Wednesday, April 20, 2011

Reflection: "I thirst."

"I thirst."

For what does He thirst?  Water?

When He met the Samaritan woman at the well, He asked her for a drink of water.  She was stunned by the request, for Jews and Samaritans were enemies.  For a Jew, let alone a Jewish man, to speak to a Samaritan, especially a Samaritan woman, was incredible.  It truly was an event people would not believe.

What brought them together?  Thirst, that most basic human need, stronger even than hunger.  They both came to the well for the same purpose, to satisfy a fundamental need.  But Jesus perceived that the woman had a need even more fundamental than thirst: love.  She had been in a succession of relationships that she thought would bring her love, but they did not.  Jesus promises to give her the Living Water so that she will never thirst again.  He tells her that He is the Messiah.  She is so overwhelmed by the encounter that she returns to her village and tells everyone about Him.  Why?  What affected her so very strongly?

His love.  He asked her for water, but in so doing He was really giving her His love.  That is the secret of Christianity: Christ asks us to give Him everything to satisfy His thirst, but He does not leave us empty.  Rather, He fills us with His love, giving us back what we offered Him a thousandfold.  He fills us to bursting with His love, to the point where the Living Water is like a fire in our bones, and we must share what we have been given with others.

On the cross He tells us that He is thirsting so that we will offer Him something.  Through the opening created by that offering He will pour out Himself.  Even if the opening is so tiny that only a drop of His love can slip through, it is enough.  The smallest part of His love contains the fullness of His passion.  Even a drop of it can transform us into springs of Living Water.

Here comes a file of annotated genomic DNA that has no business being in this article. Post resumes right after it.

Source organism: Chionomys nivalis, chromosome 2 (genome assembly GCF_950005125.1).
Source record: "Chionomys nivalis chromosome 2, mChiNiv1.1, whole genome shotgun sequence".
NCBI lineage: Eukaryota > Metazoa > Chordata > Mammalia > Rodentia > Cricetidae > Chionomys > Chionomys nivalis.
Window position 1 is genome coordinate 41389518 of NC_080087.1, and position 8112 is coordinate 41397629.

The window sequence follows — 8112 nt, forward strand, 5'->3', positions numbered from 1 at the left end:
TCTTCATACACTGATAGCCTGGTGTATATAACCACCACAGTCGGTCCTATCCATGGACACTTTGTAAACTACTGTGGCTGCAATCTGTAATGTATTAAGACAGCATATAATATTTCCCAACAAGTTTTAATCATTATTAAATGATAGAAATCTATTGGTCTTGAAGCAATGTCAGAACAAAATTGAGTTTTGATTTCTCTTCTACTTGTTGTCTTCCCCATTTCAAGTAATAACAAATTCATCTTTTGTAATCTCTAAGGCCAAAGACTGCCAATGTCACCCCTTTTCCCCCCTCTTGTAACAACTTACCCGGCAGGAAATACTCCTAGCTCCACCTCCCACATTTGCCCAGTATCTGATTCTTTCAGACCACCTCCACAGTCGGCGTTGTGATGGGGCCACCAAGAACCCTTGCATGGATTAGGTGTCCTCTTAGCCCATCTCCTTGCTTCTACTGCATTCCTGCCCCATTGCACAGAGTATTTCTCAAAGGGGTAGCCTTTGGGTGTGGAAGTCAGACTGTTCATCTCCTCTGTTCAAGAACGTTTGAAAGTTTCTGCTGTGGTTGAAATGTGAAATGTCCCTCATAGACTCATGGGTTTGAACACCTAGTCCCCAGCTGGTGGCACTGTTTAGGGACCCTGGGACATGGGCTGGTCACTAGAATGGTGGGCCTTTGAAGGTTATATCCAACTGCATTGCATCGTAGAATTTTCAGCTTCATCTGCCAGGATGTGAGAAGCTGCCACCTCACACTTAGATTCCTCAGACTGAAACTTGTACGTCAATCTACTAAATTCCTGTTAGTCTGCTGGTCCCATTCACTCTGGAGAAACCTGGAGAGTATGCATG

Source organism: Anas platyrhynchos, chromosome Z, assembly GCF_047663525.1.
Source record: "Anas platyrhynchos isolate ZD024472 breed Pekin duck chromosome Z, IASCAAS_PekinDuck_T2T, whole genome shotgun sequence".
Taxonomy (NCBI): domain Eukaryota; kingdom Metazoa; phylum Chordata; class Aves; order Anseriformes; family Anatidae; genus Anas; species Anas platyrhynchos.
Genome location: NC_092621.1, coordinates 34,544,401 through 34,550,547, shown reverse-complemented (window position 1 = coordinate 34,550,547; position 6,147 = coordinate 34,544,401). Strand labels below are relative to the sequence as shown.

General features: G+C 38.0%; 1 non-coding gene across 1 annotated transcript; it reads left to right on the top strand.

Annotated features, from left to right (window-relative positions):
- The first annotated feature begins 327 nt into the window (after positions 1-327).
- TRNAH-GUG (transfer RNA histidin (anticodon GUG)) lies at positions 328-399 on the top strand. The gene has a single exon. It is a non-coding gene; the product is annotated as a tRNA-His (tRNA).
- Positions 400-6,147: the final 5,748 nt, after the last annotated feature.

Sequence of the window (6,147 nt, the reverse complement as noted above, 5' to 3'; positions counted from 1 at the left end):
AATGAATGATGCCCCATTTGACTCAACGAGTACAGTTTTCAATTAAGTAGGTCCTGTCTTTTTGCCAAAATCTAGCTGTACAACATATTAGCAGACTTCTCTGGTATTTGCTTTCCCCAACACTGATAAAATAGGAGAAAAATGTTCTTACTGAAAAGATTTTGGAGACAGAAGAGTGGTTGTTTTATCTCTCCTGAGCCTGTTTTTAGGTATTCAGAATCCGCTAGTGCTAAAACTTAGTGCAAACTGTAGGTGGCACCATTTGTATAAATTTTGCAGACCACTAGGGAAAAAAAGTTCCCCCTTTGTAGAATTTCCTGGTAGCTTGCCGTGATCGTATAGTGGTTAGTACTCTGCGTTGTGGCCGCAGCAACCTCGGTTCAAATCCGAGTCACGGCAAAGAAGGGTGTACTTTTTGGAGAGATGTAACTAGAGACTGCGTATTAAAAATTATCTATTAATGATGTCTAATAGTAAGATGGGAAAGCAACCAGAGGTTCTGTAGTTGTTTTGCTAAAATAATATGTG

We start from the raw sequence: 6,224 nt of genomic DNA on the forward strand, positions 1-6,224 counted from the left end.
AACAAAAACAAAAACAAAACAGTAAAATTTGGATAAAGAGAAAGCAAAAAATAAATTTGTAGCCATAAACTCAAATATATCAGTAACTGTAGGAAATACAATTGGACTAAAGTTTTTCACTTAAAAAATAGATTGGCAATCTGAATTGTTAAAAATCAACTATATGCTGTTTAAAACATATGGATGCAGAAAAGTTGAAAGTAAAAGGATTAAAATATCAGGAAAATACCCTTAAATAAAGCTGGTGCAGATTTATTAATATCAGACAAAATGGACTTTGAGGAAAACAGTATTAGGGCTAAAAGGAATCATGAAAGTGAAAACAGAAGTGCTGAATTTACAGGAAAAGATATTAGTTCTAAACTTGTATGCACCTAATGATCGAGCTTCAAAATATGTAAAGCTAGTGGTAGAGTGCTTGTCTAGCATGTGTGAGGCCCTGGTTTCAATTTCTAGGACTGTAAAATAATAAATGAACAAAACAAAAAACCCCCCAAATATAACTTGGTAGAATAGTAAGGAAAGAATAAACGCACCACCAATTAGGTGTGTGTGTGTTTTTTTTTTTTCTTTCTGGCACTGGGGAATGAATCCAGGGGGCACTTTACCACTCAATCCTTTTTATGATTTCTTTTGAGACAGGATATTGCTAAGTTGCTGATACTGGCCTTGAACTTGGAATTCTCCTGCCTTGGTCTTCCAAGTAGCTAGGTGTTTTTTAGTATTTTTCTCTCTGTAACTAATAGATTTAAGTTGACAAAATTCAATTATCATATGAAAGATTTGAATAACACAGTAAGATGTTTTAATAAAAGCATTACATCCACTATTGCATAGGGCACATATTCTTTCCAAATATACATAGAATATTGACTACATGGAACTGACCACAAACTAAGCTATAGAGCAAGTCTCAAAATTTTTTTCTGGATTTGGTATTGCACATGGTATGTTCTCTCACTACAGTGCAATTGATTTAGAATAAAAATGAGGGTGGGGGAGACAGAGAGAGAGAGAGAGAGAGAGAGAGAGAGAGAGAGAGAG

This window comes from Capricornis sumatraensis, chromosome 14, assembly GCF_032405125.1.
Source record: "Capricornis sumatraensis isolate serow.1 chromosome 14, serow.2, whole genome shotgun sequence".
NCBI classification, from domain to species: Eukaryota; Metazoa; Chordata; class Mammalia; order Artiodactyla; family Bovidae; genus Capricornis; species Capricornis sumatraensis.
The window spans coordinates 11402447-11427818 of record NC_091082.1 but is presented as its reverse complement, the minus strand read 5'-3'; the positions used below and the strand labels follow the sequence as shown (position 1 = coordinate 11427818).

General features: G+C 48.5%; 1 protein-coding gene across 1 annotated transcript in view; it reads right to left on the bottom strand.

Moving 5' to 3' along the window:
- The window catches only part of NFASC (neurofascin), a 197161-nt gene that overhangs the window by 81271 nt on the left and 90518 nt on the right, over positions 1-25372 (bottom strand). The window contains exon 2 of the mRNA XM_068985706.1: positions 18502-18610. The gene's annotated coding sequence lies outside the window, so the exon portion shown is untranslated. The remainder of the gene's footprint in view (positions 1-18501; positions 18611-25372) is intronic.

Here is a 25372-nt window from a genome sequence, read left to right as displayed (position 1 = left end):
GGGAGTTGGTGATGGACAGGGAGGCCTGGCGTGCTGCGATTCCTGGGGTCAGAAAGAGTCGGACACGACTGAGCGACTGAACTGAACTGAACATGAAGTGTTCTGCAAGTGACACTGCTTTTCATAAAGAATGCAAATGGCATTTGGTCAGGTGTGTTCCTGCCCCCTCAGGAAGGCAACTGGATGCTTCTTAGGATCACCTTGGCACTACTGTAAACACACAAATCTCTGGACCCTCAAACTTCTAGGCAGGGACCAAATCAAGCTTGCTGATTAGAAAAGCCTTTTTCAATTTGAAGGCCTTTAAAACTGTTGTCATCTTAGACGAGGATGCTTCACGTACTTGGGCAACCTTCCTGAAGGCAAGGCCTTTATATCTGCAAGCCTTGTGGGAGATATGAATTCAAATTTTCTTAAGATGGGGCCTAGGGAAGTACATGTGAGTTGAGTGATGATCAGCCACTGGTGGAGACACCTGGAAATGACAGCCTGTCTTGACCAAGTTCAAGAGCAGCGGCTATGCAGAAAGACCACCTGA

But He longs to give us so much more!  He wishes to inundate, to inebriate, to drown us in His love and then raise us to new life.  The more we offer to Him, the greater the opening we give Him, the more of Himself He can give to us.  The sooner we can be transformed into springs of Living Water the better, for the world is thirsting.

Yet, we can remain closed to Him.  We can stand at the cross and offer Him nothing.  And, though He longs to give us everything, we can refuse.  We can remain utterly dry.

Likewise, we can offer Him wine mixed with gall.  We can turn to Him insincerely, not because we truly desire Him, but because we want to please a friend or family member, keep up appearances, or just because everyone else seems to be doing it.  We will go through the motions of offering Him something, but, in reality, we will have given Him nothing.  Just as he rejected the wine mixed with gall, so to will He reject empty gestures and vain words.

But, if there is even one shred of sincerity in our offering, even one drop of water in our hands, He will accept it.  He will take what we give to Him, and His love will come upon us in a torrent.

And there is yet more.  He will ask us to tell Him what we thirst for, what we most need.  He invites us, even from the cross, to offer Him our desires.  He knows we thirst, too, and He longs to satisfy the longing within us.  Perhaps that is what most satisfies Him, to give us that which will most satisfy us.

He is thirsting, and so are we.  Shall we keep everything to ourselves, or shall we give Him to drink?

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